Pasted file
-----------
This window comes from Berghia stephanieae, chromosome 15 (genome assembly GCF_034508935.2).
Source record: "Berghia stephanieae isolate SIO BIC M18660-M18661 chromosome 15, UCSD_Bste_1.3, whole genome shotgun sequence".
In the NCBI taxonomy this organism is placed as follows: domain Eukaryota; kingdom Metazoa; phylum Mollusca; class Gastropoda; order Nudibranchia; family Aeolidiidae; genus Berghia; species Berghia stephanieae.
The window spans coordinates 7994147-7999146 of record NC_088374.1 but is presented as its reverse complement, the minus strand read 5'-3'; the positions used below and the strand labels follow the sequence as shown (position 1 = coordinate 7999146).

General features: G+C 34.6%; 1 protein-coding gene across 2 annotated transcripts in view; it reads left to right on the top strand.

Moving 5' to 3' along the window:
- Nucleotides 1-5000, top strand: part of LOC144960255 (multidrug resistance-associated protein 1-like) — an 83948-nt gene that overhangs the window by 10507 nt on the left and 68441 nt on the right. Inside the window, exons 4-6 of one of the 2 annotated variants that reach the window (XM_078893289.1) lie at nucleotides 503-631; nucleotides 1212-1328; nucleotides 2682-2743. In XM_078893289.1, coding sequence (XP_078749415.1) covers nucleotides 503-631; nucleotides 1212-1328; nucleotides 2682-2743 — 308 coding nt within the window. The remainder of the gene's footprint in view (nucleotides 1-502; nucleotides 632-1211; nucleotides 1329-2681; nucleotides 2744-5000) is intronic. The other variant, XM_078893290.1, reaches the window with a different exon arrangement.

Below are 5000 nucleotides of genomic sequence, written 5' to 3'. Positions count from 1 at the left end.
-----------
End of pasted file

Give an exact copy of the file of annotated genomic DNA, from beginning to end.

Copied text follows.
This window comes from Berghia stephanieae, chromosome 15 (genome assembly GCF_034508935.2).
Source record: "Berghia stephanieae isolate SIO BIC M18660-M18661 chromosome 15, UCSD_Bste_1.3, whole genome shotgun sequence".
In the NCBI taxonomy this organism is placed as follows: domain Eukaryota; kingdom Metazoa; phylum Mollusca; class Gastropoda; order Nudibranchia; family Aeolidiidae; genus Berghia; species Berghia stephanieae.
The window spans coordinates 7994147-7999146 of record NC_088374.1 but is presented as its reverse complement, the minus strand read 5'-3'; the positions used below and the strand labels follow the sequence as shown (position 1 = coordinate 7999146).

General features: G+C 34.6%; 1 protein-coding gene across 2 annotated transcripts in view; it reads left to right on the top strand.

Moving 5' to 3' along the window:
- Nucleotides 1-5000, top strand: part of LOC144960255 (multidrug resistance-associated protein 1-like) — an 83948-nt gene that overhangs the window by 10507 nt on the left and 68441 nt on the right. Inside the window, exons 4-6 of one of the 2 annotated variants that reach the window (XM_078893289.1) lie at nucleotides 503-631; nucleotides 1212-1328; nucleotides 2682-2743. In XM_078893289.1, coding sequence (XP_078749415.1) covers nucleotides 503-631; nucleotides 1212-1328; nucleotides 2682-2743 — 308 coding nt within the window. The remainder of the gene's footprint in view (nucleotides 1-502; nucleotides 632-1211; nucleotides 1329-2681; nucleotides 2744-5000) is intronic. The other variant, XM_078893290.1, reaches the window with a different exon arrangement.

Below are 5000 nucleotides of genomic sequence, written 5' to 3'. Positions count from 1 at the left end.